President Jefferson put the interests of the nation above ideological considerations when confronted with the purchase of the Louisiana Territory.
When Robert Livingston and James Monroe returned from Paris with the 1803 Louisiana Territory Purchase Treaty, President Thomas Jefferson was faced with a dilemma. Jefferson had sent Monroe to Paris to negotiate the purchase of New Orleans for $2 million. A treaty selling the United States all of the territory was another matter and posed Constitutional issues for the leader of a party that believed in strict construction (interpretation) of the Constitution. Jefferson and the Congress had already authorized the Lewis and Clark Expedition, but not with the intent of owning the vast lands.
Constitutional Issues and Federalist Opposition
The Constitution did not appear to give direct assent to the purchase of land from another country. To remedy this, Jefferson, not wishing to violate his views of Constitutional construction, drafted two Amendments, the first one being lengthy and detailing all aspects of the purchase. His Cabinet rejected the notion of an Amendment, pointing out that the deadline for ratification of the treaty was October, not nearly enough time to ratify a Constitutional Amendment. Further, the Congress was not in session.
Congress was called into a special session to deal with the issue. It was Jefferson’s Treasury Secretary, Albert Gallatin, who pointed out that the Constitution allowed for the acquisition of territory through treaties. Interpreted as an implied power, it allowed President Jefferson to offer the treaty for Senate ratification.
Although Jefferson’s party, The Republicans (or Democrat-Republicans), were in the majority, Congressional Federalists opposed the Louisiana Purchase vehemently. They viewed the additional of western lands as an opportunity to create more states that would invariably align themselves politically with the Republicans (not to be confused with the Republican Party of the 1850s).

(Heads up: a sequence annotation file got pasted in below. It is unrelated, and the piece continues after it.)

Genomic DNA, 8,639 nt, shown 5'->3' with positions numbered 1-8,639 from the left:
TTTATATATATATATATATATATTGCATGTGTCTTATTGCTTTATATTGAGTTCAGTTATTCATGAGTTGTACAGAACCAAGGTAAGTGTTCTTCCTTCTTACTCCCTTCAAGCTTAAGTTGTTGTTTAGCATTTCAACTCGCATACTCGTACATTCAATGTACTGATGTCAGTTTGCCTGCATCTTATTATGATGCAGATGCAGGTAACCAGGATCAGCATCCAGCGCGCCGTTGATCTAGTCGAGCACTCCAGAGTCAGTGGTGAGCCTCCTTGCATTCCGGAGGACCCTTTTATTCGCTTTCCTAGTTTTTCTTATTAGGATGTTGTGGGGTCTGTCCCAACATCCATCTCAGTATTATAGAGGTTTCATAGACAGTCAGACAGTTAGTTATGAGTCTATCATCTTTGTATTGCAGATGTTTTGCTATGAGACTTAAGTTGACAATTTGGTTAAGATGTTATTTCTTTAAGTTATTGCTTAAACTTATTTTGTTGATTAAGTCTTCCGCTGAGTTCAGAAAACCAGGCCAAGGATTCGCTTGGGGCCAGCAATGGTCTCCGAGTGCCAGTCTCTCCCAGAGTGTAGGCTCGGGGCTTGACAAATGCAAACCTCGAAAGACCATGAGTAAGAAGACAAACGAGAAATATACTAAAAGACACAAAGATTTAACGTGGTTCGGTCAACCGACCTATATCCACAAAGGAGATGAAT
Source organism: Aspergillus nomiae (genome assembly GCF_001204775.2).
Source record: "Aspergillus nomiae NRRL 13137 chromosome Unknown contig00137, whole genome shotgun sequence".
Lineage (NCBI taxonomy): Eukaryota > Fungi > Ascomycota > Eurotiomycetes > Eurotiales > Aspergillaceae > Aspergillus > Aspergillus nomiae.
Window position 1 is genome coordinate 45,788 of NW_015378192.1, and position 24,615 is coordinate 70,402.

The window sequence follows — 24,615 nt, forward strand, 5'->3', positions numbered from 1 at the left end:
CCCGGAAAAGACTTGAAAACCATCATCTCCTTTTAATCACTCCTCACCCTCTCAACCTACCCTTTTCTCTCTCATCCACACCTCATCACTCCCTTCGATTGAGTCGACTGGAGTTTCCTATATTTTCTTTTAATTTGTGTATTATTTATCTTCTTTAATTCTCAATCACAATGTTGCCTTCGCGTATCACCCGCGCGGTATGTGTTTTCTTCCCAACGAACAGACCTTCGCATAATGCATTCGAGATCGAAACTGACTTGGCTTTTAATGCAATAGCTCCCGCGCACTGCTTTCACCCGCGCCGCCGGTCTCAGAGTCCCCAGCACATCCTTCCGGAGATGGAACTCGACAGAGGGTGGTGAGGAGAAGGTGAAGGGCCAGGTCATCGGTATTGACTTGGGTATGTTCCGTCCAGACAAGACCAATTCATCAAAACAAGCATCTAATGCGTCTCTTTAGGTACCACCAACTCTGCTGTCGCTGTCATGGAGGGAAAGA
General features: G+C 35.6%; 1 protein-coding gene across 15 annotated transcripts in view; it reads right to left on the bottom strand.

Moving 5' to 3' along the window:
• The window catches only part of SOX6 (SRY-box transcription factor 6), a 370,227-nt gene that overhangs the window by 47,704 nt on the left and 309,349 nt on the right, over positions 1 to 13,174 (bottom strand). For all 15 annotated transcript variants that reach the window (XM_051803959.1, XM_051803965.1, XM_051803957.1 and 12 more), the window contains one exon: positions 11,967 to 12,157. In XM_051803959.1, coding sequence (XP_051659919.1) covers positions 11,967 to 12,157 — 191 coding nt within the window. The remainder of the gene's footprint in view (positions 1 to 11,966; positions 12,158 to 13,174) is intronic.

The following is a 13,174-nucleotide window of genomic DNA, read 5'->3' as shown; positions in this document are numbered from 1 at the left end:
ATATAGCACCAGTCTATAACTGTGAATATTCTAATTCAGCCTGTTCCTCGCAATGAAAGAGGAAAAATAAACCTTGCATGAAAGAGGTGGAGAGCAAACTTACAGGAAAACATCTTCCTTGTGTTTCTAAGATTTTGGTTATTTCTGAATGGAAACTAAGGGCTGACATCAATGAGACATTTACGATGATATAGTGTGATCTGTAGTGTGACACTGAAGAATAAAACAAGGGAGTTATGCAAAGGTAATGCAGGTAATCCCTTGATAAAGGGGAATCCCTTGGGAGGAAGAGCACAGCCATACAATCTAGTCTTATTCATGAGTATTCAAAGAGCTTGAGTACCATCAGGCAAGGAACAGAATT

Article III of the Treaty
The third article of the treaty clearly stated that the inhabitants of the Louisiana Territory would enjoy “all the rights, advantages, and immunities of citizens of the United States…” Federalists took issue with the implication of this guarantee. Congressman Roger Griswold (CT) firmly stated that Louisiana should hold the status of a colony and not be incorporated into the Union. This argument reflected the notion of the superiority of the original 13 colonies to other states and territories.
Another Federalist, Senator Thomas Pickering (MA), argued that any new state arising out of the territory should only be admitted by unanimous consent. His view was based on the principle that the Federal Union’s power was derived from the states rather than from the people.
Putting the Nation First: The Treaty is Ratified
President Jefferson explained his support of the treaty by putting the national interest before ideological considerations. “The laws of necessity, of self preservation, of saving our country when in danger, are of higher obligation.” Jefferson, and Secretary of State James Madison, had been privy to the dangers posed by the machinations of Napoleon Bonaparte. “To lose our country by a scrupulous adherence to written law, “Jefferson stated, “would be to lose the law itself…”
Thirteen new states would be formed out of the territory. In 1828, the US Supreme Court would validate Jefferson’s treaty-making power in the case of American Insurance Company v. Canter. Acquisition of the Louisiana Territory would provide further lands for expansion, motivating a westward movement that would continue throughout the century. The Louisiana Purchase was a major accomplishment of the Jefferson Administration.
- Thomas Fleming, The LouisianaPurchase (Hoboken, NJ: John Wiley & Sons, Inc., 2003)
- Jon Kukla, A Wilderness so Immense: The Louisiana Purchase and the Destiny of America (New York: Anchor Books, 2004)
- Page Smith, The Shaping of America: A People’s History of the Young Republic Vol. 3 (New York: McGraw-Hill Book Company, 1980)
- John J. Patrick and Richard C. Remy, Lessons on the Constitution (Social Science Education Consortium, Inc., 1987)